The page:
Printers are the Trojan Horse of IT Security
Posted by: David Carthy - Technical Solutions Manager, Pre Sales
When: 22 June 2017
To break the stalemate of the long and bloody Trojan War, Odysseus came up with a plan. Most of the Greek army would pretend to sail away, while a few soldiers hid inside a giant wooden horse that was taken inside the city gates as a trophy of war. That night, they crept out, opened the gates, and finally laid waste to the city of Troy.
In a recent security report conducted by financial services firm Piper Jaffray, 112 CIOs said they will be significantly investing in cyber security; 78% stated that endpoint security would be their main focus. It’s really interesting when we talk to security professionals that they never include or discuss Multi-Function Devices (MFDs) as a potential weakness or breach point to access their network.
I recently attended an event in Lisbon where HP highlighted the issue and predicted that MFD endpoint security would become a major focus in the next 3-5 years. The lack of MFD security is a big concern and it will be only be a matter of time before a high profile corporate breach occurs through non-secured devices.
A recent incident highlights the level of risks and vulnerabilities that organisations are inadvertently exposing themselves to. When “hate" flyers started appearing in print trays across college campuses in the States, it was obvious that there had been some sort of breach. A hacker subsequently told The Washington Times that he was behind the attack. Using a freely available tool to scour for vulnerable devices that could be remotely accessed, he claimed to have identified roughly 29,000 vulnerable printers in minutes. They were connected to the internet and exploited through an open port where he was able to automate a procedure that asked each machine to print a “hate” flyer.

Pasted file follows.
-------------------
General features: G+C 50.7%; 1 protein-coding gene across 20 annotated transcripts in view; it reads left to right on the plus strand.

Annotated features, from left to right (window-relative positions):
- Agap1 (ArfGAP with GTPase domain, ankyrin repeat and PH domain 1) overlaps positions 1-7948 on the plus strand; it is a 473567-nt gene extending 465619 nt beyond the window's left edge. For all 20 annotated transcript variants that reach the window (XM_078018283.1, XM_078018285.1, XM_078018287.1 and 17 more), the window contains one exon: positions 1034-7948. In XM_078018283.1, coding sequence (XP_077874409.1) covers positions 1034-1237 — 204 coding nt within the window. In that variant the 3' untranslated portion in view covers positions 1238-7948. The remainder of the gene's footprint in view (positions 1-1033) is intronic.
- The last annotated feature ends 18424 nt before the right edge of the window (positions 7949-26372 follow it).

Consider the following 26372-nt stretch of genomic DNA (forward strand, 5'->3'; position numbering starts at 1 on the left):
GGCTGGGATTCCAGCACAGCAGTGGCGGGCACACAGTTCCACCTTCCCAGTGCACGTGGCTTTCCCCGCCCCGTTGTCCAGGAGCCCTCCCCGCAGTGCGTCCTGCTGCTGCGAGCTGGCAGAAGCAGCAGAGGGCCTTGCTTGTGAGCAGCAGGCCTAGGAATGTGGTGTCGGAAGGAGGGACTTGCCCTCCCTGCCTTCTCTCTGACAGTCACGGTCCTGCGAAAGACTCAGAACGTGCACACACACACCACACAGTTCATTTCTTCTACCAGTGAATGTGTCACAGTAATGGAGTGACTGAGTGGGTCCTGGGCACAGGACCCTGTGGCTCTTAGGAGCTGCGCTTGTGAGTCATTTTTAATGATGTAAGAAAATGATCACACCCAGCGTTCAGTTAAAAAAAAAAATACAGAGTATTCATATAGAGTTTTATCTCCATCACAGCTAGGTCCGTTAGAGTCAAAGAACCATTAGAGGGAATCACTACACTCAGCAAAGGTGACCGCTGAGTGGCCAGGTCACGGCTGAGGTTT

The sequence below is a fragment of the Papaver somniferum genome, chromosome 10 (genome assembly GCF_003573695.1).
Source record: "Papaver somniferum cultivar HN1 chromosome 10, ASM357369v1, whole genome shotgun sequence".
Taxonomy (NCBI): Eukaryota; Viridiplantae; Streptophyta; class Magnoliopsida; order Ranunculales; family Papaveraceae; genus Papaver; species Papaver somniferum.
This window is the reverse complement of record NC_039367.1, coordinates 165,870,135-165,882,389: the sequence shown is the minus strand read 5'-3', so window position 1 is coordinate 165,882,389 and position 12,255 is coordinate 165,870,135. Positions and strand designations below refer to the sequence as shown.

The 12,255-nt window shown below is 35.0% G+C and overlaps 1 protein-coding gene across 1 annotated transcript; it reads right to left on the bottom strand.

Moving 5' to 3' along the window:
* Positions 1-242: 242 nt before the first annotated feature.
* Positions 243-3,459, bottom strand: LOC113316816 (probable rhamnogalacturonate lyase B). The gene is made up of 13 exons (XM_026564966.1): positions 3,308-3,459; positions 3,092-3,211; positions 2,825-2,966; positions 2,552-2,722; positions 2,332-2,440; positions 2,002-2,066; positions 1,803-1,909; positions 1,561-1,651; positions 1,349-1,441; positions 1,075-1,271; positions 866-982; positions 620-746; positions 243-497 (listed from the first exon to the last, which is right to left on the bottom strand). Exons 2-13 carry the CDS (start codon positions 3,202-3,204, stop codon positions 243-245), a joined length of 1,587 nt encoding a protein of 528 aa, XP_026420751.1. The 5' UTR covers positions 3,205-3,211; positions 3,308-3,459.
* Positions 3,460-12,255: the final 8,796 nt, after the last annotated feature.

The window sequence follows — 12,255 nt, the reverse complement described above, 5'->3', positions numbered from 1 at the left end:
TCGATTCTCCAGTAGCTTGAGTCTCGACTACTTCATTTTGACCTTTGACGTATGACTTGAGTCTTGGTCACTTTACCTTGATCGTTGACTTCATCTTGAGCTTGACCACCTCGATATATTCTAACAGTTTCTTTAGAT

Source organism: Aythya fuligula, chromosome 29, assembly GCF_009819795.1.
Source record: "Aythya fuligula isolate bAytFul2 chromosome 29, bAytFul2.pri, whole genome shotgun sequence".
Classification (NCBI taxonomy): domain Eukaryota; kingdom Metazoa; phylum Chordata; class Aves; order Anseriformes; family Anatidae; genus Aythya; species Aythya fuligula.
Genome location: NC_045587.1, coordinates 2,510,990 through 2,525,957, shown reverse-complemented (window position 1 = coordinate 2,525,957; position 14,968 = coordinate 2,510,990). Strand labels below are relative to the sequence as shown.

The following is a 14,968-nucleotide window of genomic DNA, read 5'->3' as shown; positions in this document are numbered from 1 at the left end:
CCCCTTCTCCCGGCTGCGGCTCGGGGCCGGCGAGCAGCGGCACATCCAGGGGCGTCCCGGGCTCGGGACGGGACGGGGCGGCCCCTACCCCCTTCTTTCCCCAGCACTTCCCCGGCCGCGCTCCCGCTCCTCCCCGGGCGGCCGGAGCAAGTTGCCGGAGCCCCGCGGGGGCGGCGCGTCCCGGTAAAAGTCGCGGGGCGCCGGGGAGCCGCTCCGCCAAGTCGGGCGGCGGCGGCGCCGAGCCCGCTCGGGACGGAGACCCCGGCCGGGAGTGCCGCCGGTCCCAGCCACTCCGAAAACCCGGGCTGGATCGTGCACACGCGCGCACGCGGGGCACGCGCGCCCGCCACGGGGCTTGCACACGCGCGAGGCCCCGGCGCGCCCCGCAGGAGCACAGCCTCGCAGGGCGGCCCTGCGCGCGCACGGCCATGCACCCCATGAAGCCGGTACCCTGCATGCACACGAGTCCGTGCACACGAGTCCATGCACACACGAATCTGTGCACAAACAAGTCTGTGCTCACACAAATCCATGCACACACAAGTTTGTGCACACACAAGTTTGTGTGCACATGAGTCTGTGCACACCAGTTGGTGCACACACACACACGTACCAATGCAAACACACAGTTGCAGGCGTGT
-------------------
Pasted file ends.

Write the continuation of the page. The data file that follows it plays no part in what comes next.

Endpoint Security Goals
So how does an organisation set about securing itself against the threat of a vulnerable MFD?
A few simple rules apply:
- Protect the endpoint against attack
- Make the endpoint auto-healing
- Guard network bandwidth
- Make the network auto-healing
Start to look for hardware that has capabilities built-in. HP recently launched Security Manager to harden MFP endpoints across a printing estate. It has over 250 security settings through policies covering:
- Device Control
- Device Discovery
- Digital Services
- Network Security and Services
The real goal is to start to treat your MFDs the same way you treat your PCs and laptops when it comes to security. With a product like Security Manager, the IT department can quickly assess and remediate devices through defined policies that will be applied to new devices automatically when they are added to the estate.
Endpoint security for MFDs is going to evolve rapidly in the coming years, because it has to. My advice would be to push it up the agenda of things you really need to do and take a look at Security Manager - it’s a good place to start if you don’t want to fall foul of your very own Trojan Horse.